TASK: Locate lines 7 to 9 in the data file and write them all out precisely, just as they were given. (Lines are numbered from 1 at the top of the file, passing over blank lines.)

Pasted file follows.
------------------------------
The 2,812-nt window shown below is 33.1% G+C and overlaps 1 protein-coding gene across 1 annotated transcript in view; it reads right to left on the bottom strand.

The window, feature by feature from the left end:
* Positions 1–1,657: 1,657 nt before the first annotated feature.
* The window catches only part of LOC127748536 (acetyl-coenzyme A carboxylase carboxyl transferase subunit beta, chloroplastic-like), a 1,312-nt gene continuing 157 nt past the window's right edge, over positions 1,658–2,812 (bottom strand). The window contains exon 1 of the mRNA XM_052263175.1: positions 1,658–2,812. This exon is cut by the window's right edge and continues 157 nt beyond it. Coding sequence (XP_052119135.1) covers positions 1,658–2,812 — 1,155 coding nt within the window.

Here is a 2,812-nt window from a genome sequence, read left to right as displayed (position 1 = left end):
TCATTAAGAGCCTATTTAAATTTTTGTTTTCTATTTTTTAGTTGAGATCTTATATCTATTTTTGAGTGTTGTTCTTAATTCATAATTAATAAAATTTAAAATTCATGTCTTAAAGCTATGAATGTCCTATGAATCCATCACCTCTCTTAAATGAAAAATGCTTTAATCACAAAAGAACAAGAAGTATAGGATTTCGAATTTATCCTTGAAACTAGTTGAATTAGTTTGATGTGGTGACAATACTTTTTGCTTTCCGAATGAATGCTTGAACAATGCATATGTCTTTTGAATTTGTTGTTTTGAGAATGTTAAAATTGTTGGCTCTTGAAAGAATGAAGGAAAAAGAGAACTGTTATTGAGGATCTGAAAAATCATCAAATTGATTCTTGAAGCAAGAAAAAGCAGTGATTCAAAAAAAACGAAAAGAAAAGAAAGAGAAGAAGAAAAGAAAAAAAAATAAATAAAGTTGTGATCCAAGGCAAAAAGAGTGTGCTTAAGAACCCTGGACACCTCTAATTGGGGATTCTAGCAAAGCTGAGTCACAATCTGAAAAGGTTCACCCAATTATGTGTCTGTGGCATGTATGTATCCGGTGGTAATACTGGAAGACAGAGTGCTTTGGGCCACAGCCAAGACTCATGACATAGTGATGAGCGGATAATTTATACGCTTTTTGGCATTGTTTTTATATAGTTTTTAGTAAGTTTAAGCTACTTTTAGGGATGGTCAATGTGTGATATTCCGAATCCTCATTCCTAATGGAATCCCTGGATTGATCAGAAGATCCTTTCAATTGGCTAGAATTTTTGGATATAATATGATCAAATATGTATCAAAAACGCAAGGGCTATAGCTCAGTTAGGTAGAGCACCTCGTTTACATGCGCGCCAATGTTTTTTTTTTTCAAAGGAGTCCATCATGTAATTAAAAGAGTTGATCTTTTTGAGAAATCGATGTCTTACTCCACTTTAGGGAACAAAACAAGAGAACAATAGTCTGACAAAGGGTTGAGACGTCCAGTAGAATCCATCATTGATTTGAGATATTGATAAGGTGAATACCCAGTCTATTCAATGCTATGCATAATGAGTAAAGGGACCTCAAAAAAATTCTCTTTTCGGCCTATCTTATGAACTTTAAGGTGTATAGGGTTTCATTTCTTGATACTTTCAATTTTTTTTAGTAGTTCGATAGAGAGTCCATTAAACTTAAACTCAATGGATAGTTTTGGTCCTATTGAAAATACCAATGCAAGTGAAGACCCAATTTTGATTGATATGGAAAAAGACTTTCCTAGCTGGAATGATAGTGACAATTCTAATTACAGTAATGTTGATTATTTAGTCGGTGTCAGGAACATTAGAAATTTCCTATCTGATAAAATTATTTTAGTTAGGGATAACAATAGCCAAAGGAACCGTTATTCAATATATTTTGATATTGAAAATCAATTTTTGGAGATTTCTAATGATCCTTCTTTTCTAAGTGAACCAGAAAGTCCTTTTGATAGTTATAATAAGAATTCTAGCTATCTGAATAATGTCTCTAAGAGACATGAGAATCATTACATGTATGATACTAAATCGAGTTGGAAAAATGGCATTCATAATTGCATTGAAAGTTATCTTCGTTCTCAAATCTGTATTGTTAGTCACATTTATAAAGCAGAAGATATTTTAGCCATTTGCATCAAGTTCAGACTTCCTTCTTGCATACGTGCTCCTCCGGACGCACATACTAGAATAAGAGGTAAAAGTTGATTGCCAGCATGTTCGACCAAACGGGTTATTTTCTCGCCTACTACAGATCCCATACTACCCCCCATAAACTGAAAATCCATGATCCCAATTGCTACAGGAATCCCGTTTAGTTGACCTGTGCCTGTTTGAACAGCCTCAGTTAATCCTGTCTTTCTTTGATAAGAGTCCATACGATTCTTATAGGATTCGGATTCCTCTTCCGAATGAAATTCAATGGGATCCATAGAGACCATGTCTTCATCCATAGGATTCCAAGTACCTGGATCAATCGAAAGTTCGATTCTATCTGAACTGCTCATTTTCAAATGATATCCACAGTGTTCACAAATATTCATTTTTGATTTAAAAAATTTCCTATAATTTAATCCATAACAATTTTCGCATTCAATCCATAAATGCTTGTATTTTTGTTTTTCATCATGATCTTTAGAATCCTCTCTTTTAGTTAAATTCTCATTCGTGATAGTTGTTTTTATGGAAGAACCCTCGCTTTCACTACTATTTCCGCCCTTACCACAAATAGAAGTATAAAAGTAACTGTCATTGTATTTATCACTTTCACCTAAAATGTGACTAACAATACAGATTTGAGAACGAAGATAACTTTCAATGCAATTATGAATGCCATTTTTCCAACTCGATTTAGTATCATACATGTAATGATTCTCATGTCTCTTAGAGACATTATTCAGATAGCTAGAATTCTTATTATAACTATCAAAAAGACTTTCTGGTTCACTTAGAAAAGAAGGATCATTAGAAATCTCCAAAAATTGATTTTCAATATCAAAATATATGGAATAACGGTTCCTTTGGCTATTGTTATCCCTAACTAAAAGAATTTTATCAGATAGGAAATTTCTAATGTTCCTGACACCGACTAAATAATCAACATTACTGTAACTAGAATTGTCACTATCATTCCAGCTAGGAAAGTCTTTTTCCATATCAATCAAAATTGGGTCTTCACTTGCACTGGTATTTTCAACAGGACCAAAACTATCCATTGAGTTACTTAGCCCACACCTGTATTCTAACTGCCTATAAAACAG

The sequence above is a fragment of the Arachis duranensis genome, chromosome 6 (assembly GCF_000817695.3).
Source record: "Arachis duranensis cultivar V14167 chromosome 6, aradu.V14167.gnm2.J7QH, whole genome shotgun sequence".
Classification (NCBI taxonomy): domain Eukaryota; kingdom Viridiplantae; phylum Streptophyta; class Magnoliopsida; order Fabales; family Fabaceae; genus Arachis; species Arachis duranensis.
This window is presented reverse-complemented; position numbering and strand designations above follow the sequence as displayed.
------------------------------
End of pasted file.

The sequence above is a fragment of the Arachis duranensis genome, chromosome 6 (assembly GCF_000817695.3).
Source record: "Arachis duranensis cultivar V14167 chromosome 6, aradu.V14167.gnm2.J7QH, whole genome shotgun sequence".
Classification (NCBI taxonomy): domain Eukaryota; kingdom Viridiplantae; phylum Streptophyta; class Magnoliopsida; order Fabales; family Fabaceae; genus Arachis; species Arachis duranensis.